Amanda makes movie trailers and she hears her life in movie sound bites.

“Amanda Woods is proud to present, her life. She had it all. The job. The house. The love. Until…”

When you’re working up your stories, find the rhythm. Find the magic.

For my upcoming The Wedding Chapel, it went like this…

“For sixty years a wedding chapel sat silent, waiting for love. BUT times have changed and he hour has come when it might just be too late.”

Until….

Photographer Taylor Branson comes along.

“Can she find the truth hidden in the stone walls?”

Am I making sense here?

If you’re stuck in your story. do the beats.

Da, da, da, da, da, but, da, da, da, da, da until…

What’s the irony. What’s the want? What’s tugging internally at your characters?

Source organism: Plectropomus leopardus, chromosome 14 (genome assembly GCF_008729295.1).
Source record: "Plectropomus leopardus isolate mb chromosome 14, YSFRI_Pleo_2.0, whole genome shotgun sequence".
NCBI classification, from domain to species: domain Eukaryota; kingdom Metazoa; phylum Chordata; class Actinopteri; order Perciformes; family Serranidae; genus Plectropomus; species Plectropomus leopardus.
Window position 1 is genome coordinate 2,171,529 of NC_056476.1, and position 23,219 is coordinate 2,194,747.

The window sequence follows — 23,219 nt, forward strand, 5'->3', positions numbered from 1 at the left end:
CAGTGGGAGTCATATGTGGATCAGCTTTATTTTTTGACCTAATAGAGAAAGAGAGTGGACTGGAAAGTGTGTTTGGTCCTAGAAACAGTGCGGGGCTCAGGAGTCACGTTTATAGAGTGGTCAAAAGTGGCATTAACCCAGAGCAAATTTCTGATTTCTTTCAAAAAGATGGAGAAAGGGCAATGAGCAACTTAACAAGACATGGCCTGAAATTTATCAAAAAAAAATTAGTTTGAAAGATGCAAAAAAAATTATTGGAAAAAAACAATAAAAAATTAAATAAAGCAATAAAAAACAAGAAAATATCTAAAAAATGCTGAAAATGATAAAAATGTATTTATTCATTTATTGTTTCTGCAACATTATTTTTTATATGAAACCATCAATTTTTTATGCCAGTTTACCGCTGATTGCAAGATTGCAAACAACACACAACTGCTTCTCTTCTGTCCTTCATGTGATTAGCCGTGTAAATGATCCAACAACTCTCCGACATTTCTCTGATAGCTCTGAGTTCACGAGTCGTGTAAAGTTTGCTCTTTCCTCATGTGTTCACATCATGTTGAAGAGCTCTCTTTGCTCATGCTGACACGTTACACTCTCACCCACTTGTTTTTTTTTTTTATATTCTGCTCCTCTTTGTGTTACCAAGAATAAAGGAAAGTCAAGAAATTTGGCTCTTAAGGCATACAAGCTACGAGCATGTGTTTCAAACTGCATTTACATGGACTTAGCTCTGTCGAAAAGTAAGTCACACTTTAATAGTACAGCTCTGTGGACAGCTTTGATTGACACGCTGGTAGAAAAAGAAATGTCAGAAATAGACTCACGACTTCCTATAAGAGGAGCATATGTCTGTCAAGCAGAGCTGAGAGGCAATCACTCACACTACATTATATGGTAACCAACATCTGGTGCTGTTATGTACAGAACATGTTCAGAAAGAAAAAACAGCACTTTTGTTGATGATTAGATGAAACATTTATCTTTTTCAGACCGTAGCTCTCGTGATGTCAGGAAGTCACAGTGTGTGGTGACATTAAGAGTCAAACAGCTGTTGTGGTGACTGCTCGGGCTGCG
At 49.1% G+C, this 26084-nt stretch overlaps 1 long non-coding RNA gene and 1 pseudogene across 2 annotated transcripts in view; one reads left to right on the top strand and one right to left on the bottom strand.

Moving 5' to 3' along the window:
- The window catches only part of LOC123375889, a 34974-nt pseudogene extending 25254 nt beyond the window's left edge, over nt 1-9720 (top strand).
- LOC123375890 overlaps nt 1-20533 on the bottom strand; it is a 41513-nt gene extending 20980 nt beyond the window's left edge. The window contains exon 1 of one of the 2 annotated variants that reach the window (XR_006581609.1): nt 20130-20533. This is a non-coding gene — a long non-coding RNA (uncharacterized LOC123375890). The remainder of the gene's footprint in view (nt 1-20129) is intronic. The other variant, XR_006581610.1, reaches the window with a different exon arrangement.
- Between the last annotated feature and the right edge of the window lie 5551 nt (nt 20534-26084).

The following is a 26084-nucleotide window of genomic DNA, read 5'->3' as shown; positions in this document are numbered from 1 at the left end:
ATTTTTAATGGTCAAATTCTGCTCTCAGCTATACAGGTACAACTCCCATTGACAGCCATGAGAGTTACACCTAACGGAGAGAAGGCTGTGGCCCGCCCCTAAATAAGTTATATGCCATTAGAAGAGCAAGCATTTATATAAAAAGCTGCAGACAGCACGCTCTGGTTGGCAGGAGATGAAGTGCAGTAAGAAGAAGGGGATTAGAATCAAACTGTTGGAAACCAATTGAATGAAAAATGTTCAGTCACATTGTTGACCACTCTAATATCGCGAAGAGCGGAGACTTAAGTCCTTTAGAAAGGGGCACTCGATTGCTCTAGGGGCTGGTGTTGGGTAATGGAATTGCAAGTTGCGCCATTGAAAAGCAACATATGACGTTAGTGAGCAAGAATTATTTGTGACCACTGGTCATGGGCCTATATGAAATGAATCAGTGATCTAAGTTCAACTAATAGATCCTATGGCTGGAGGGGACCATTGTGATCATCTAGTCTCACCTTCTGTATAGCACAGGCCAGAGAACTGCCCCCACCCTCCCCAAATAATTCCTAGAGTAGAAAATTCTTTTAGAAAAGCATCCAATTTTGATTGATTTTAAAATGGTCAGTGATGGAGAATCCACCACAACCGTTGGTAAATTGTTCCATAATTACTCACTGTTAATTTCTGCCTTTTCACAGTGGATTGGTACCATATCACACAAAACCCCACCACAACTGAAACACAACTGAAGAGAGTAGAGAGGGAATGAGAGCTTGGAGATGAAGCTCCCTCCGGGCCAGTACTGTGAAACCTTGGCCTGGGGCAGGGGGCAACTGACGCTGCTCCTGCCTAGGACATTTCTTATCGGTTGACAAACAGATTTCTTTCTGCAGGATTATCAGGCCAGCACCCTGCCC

Now, go write something brilliant.

Social Media Cleverness and Fun

I was perusing She Reads–a great book blog, by the way–and came across the humorous tweets of general market author, Deanna Raybourn.

Man!

I wish I could tweet funny stuff.

I mostly fill my feed with Scripture — which I love — and Buckeye football. Along with writerly tweets. Informational stuff. You know, borrring.

Here’s a Deanna tweet.  Funny right?

Rachel Hauck

 

 

 

 

So how do I get to write funny tweets? Or pithy author bios?

Like this one, from the author of The Royal We.

Heather Cocks is a die-hard sports fan; a dual citizen of the U.S. and U.K.; a Notre Dame grad; a Diet Coke addict; possibly the reincarnated soul of Elvis Presley, who died the exact day she was born; a sandwich advocate; and a former producer of several seasons of America’s Next Top Model.

I mean, I’m a sports fan. I like Diet Coke. And sandwiches? Totally my thing! Come on, it’s like we were separate at birth minus the Elvis part.

Yet I feel dull and boring when I read tweets and bios like these.